How’s it going? It’s Thanksgiving week in the U.S., and Thursday is the big day. I took the opportunity to do a bit of shopping with Mom–nothing big, but she did reveal something interesting to me.
Let’s get to it.
We were going past downtown, when I remembered the store on the corner of the main street area had moved to another spot, totally away from everything else. Mom said she thought that this particular store being by itself made it easier to notice than a bunch of stores in a mini mall.
She glosses over mini malls because the stores are stuck together, with nothing to really set them apart, she said.
Which got me thinking…
This is something writers struggle with a lot. I know this deserves a post of its own, probably several–but I’m going to trot out what I’ve got here, now.
It’s a differentiation/standing out issue–how to figure out what you do that other people who are technically the same thing as you don’t or can’t do.
For some people it’s easier–like doctors writing about medical technology or lawyers writing legal help articles.
For others, it’s not easy at all–in fact it could feel almost impossible.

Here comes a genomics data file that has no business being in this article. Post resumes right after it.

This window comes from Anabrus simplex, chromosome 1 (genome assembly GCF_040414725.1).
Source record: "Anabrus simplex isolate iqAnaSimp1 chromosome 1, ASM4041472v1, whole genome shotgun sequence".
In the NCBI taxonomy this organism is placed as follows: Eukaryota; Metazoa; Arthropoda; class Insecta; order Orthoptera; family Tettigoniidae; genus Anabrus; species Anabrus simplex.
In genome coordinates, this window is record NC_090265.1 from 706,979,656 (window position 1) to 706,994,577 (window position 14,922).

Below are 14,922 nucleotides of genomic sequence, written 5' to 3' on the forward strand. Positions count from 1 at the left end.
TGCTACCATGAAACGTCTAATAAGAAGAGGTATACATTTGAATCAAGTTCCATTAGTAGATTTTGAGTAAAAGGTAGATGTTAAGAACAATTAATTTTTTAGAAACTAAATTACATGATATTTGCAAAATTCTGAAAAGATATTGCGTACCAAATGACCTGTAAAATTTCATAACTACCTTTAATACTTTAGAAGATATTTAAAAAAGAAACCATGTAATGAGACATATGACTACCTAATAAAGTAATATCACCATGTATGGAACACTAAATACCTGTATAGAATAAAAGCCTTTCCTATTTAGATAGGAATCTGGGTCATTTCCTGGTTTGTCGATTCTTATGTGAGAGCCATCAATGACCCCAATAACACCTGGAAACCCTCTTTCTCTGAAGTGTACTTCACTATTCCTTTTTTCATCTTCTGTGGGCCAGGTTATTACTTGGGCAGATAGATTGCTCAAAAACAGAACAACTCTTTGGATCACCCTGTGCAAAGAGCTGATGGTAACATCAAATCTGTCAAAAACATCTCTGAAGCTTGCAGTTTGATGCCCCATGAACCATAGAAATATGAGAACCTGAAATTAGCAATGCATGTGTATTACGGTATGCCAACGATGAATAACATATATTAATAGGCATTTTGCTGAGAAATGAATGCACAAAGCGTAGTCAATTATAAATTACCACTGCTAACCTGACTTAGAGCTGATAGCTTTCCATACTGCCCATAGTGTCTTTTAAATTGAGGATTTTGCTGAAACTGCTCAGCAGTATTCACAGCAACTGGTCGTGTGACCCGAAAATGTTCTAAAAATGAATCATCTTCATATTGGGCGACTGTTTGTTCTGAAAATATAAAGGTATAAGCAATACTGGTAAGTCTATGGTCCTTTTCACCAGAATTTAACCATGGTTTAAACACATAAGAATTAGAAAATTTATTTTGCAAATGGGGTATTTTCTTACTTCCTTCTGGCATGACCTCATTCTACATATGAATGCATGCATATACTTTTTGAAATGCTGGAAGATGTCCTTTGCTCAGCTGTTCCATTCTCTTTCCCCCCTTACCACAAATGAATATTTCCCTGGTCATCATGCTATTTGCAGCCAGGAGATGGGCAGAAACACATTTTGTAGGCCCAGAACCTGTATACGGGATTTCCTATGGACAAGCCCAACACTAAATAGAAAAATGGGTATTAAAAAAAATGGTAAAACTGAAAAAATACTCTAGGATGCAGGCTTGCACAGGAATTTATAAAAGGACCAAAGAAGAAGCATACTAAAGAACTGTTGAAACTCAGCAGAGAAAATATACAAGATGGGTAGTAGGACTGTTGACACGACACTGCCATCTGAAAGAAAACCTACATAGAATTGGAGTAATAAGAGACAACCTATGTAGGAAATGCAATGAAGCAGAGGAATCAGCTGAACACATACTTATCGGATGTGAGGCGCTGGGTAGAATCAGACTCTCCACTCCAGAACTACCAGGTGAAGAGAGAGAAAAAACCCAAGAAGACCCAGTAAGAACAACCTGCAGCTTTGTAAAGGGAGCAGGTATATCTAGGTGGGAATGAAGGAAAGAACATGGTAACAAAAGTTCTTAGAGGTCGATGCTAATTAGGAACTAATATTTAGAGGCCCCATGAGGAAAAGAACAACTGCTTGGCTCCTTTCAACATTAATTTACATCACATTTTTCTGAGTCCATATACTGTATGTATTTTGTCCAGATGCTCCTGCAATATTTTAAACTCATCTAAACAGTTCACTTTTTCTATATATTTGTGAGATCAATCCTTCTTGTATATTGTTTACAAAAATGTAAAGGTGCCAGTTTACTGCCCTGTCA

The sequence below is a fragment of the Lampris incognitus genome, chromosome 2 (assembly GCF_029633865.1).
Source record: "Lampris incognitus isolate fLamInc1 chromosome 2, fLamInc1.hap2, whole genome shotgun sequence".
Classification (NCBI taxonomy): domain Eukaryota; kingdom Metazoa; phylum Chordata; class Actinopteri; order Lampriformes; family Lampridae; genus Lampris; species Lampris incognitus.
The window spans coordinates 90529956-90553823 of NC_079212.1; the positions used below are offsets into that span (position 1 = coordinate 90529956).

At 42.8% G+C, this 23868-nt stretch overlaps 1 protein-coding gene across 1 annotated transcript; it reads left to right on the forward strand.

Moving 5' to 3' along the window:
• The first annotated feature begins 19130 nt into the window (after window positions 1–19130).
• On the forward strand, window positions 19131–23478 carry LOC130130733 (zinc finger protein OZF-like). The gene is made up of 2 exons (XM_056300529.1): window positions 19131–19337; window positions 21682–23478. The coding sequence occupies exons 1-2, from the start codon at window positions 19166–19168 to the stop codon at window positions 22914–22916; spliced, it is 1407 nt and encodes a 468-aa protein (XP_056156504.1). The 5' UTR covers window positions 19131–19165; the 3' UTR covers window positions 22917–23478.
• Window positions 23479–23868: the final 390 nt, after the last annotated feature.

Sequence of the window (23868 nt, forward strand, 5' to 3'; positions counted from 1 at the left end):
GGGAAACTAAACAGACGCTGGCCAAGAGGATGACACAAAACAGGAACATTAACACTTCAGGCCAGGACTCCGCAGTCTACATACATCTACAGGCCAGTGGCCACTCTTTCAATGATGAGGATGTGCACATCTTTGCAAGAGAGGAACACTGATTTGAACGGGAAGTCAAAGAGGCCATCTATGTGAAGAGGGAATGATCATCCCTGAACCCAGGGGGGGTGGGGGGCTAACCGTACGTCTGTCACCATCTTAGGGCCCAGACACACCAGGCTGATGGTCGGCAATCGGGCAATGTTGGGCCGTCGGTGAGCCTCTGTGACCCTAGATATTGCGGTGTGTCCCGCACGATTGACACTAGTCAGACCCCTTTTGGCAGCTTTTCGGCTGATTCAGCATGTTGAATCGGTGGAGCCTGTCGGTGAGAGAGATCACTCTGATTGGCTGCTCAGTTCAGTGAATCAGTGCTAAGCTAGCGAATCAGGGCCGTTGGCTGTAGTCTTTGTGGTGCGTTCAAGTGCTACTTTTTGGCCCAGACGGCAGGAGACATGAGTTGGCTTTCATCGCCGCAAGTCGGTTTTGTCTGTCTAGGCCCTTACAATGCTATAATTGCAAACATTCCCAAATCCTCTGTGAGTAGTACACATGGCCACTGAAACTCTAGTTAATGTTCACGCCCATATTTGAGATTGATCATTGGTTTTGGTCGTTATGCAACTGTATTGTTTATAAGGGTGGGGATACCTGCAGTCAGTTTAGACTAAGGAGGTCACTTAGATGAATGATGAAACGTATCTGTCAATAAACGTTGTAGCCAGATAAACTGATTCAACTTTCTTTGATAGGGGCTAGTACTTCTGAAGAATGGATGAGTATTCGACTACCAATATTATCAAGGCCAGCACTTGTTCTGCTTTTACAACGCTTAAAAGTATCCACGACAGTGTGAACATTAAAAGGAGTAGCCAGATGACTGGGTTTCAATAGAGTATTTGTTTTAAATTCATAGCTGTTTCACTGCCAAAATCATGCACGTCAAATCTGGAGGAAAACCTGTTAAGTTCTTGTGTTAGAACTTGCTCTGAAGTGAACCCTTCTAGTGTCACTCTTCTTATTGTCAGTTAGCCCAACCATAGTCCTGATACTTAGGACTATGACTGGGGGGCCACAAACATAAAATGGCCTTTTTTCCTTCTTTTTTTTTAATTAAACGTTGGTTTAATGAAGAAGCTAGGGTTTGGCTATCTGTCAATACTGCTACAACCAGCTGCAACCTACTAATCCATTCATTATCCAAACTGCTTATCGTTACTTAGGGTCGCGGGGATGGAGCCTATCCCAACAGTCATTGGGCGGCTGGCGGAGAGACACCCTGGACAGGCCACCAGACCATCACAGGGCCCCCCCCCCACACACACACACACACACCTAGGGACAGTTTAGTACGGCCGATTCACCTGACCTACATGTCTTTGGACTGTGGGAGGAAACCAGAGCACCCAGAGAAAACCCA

I’ve done a fair bit of editing in the past, which involved thinking about various angles and asking a lot of specific questions about a piece and/or the author to find things out. I don’t use that in my marketing as pointedly as I should have.
Books have been written on this, and I don’t intend to add another one to the pile. It’s super helpful to think about what skills you have that can apply to more than one thing (listening, understanding, talking, asking questions, putting information together, and what-have-ya).
Or things that you’ve discovered about yourself that you can leverage (being able to research for hours without crashing, writing fast, being organized, and a whole lot more).
Maybe one of your things is coming up with a lot of ideas because you’ve trained yourself to look for them everywhere you are.
All that’s left after that is assembling the pieces that all add up to how you can help your readers and/or prospects achieve their goals.
A bit over-simplified, but then again, I have a tendency to complicate stuff.
Until next time,